24 Sunday Ordinary time

Standard

Tax collectors and sinners were all drawing near to listen to Jesus,
but the Pharisees and scribes began to complain, saying,
“This man welcomes sinners and eats with them.”
So to them he addressed this parable….

This weeks readings are all about repentance and forgiveness of sins. At the scene of the golden calf Moses pleads on behalf of the people and in Jesus parables he describes G-d’s love of those lost and the extent of G-d forgiveness. Sin, repentance and forgiveness are themes that run throughout the bible in both the old and new testaments. G-d is merciful. The parables are easy to interpret even though many conclusions and lessons can be drawn from them. The lost coin, the lost sheep, the prodigal son all have the common thread of the joy in discovering the lost and in returning them back to the fold.

What is interesting though is why Jesus is relaying the parables and who he is addressing them to. Jesus address these stories to the Pharisees and the scribes in defense of his dining and associating with sinners. Jesus in his mission saw purpose in going after those lost and bringing those ‘sinners’ back into the kingdom. The Pharisees on the other hand avoided these sinners at all cost for fear that their sins might deprive them entry into the kingdom. To the Pharisees the kingdom was intended only for a select few. To Jesus the kingdom was open to all who sought it. To the Pharisees sinners could not gain entry, while Jesus argued repentance and forgiveness granted them that possibility. To further complicate things to those Pharisees a cripple would be a sinner even though their malady might be through no action of their own. To them crippling was punishment for that cripples transgressions. Entry to the kingdom was for a small select few indeed.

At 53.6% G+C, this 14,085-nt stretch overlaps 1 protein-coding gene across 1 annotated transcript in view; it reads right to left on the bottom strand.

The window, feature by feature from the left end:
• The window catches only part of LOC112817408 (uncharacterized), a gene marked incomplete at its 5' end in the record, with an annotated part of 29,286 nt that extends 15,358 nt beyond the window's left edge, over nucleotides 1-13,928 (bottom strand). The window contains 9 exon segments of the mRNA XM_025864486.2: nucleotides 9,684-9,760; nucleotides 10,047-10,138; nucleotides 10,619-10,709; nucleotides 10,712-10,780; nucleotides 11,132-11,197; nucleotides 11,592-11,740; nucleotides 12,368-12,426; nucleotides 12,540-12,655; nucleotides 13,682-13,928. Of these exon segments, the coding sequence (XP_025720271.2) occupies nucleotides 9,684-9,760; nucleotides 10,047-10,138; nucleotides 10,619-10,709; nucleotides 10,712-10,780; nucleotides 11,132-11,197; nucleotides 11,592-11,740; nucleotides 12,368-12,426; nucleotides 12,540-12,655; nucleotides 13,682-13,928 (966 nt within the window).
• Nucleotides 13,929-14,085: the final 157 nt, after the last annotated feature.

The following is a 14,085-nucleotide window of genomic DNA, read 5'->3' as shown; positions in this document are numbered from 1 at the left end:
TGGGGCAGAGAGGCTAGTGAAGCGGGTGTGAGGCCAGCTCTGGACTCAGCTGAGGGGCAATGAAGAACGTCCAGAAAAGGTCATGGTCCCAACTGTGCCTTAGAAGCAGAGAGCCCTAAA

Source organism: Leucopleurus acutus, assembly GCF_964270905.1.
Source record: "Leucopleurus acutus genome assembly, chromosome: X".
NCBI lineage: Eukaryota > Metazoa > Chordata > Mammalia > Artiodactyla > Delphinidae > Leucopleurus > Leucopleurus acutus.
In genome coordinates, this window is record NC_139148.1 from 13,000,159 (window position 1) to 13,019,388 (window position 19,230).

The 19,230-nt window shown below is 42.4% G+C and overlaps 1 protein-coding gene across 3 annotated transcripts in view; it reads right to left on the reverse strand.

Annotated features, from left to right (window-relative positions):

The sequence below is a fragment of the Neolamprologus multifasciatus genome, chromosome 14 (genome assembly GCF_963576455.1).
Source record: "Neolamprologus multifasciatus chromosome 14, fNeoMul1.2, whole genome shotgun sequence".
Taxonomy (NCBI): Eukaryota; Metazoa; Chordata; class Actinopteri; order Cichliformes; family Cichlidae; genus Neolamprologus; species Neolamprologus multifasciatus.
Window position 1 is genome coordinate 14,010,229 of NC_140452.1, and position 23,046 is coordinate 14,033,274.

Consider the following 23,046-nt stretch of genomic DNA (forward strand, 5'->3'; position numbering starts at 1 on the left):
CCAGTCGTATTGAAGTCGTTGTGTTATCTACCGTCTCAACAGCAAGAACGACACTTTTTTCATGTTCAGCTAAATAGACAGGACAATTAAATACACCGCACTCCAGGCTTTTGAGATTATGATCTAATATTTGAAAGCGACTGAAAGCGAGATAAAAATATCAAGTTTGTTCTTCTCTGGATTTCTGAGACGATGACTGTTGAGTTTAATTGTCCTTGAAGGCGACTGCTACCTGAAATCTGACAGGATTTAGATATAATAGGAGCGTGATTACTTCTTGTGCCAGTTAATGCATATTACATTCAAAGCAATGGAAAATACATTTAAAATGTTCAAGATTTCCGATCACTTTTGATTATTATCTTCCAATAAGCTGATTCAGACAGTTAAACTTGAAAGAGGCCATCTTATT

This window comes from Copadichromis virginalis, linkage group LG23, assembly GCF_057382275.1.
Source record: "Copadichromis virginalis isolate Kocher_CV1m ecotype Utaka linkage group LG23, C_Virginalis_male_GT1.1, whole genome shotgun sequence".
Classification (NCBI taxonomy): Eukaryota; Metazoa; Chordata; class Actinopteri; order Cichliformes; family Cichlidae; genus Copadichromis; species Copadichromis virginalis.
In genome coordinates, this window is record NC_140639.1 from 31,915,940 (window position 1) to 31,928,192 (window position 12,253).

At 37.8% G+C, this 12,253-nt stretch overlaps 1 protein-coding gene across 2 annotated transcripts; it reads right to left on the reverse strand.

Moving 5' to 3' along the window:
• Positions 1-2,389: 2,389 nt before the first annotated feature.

As a Christian I understand at some level Jesus preaching on repentance and forgiveness even though I still have much to learn. Jesus message makes sense. The interesting part of the story though is that this conflict between the select few seemingly flawless individuals and the wounded masses is still so prevalent today. This time though it is not a theological argument between Christ and the Pharisees. Today many times it is Christians versus Christians. How many still cross the road to avoid those so called sinners who the righteous still se as having little hope of entering the kingdom? It might not be the crippled, unless of course they are crippled through drug or alcohol addiction. It might not be those lost in life, unless of course they took a wrong turn somewhere and can not get back on track. It might not be the mentally handicapped, unless of course they are just plain stupid uneducated fools. It might not be the poor, unless of course if they are in our back yard. When Jesus describes G-od’s love for mankind and the extent that G-d will go through to bring those sinners back it is easy to understand. It is not so easy to practice. How many ways are there to reach out, and how many way are there to drive away?

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